Ever get the feeling your old iPhone seems to stop working as well, right around the time Apple is releasing the new model?
You’re not crazy.
Apple confirmed on Wednesday that older iPhone models get slower over time, but it’s not to convince people to buy new phones. The company said it's to keep the phone functional as the battery wears down.
Here’s how they explained it:
“Lithium-ion batteries become less capable of supplying peak current demands when in cold conditions, have a low battery charge or as they age over time,” an Apple statement read. “Which can result in the device unexpectedly shutting down to protect its electronic components.
"Last year we released a feature for iPhone 6, iPhone 6s and iPhone SE to smooth out the instantaneous peaks only when needed to prevent the device from unexpectedly shutting down during these conditions. We’ve now extended that feature to iPhone 7 with iOS 11.2, and plan to add support for other products in the future."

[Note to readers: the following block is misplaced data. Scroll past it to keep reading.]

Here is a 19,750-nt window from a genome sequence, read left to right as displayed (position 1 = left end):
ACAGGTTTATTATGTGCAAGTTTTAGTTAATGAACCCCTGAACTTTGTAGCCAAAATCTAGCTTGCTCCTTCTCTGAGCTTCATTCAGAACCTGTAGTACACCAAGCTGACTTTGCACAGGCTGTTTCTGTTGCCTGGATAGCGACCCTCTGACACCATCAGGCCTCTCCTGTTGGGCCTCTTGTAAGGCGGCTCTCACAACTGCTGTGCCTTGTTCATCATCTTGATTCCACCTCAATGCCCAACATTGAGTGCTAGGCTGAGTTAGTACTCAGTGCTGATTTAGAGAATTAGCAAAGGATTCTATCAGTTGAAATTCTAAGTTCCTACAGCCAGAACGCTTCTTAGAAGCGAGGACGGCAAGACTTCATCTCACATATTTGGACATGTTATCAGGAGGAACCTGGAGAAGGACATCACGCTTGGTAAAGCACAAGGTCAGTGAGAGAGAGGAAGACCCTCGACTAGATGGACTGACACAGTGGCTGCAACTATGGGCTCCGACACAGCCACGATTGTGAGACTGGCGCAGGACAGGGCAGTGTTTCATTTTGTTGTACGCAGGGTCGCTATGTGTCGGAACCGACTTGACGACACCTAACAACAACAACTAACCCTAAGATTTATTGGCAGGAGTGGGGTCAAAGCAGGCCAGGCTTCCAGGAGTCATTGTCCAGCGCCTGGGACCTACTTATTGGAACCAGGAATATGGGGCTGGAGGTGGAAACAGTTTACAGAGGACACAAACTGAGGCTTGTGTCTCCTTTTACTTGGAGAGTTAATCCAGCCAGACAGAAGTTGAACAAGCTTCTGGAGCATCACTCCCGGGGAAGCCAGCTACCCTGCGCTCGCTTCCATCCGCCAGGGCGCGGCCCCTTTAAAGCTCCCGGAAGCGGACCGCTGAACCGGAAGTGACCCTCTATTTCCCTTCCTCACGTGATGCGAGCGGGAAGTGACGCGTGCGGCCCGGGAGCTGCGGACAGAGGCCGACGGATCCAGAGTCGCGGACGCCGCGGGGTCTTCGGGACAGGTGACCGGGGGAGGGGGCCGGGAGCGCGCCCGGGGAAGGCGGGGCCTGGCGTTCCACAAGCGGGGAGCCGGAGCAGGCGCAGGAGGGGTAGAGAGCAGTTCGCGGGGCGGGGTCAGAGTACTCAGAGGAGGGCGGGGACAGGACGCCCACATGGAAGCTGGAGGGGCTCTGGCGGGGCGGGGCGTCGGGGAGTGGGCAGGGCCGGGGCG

So, Apple makes the phones so that they’ll slow down as the battery gets more worn down, rather than fully shutting down or abruptly restarting, as older models have been known to do.
Despite years of speculation, it appears Apple is not ruining old iPhones through software updates to push new models. That would be a potentially disastrous strategy, as The Verge details:
"It would be beyond stupid and incredibly short-sighted for Apple to do this and, if it was actually true, would likely lead to tangles of a governmental and legal nature that no company like Apple would ever want to happen," Matthew Panzarino wrote.
That leaves users with a few options. They can either ride the slow decline of their iPhones for as long as it’s tolerable, get the battery replaced, or upgrade their phone.
Unfortunately, Apple device battery replacements have never been simple, as they are designed not to be replaced by users. Apple will do it for you for about $80, however.
Users wondering about the status of their phone's battery can check with apps such as Battery Life by RBT Digital, or by visiting an Apple Store.
(H/T USA Today)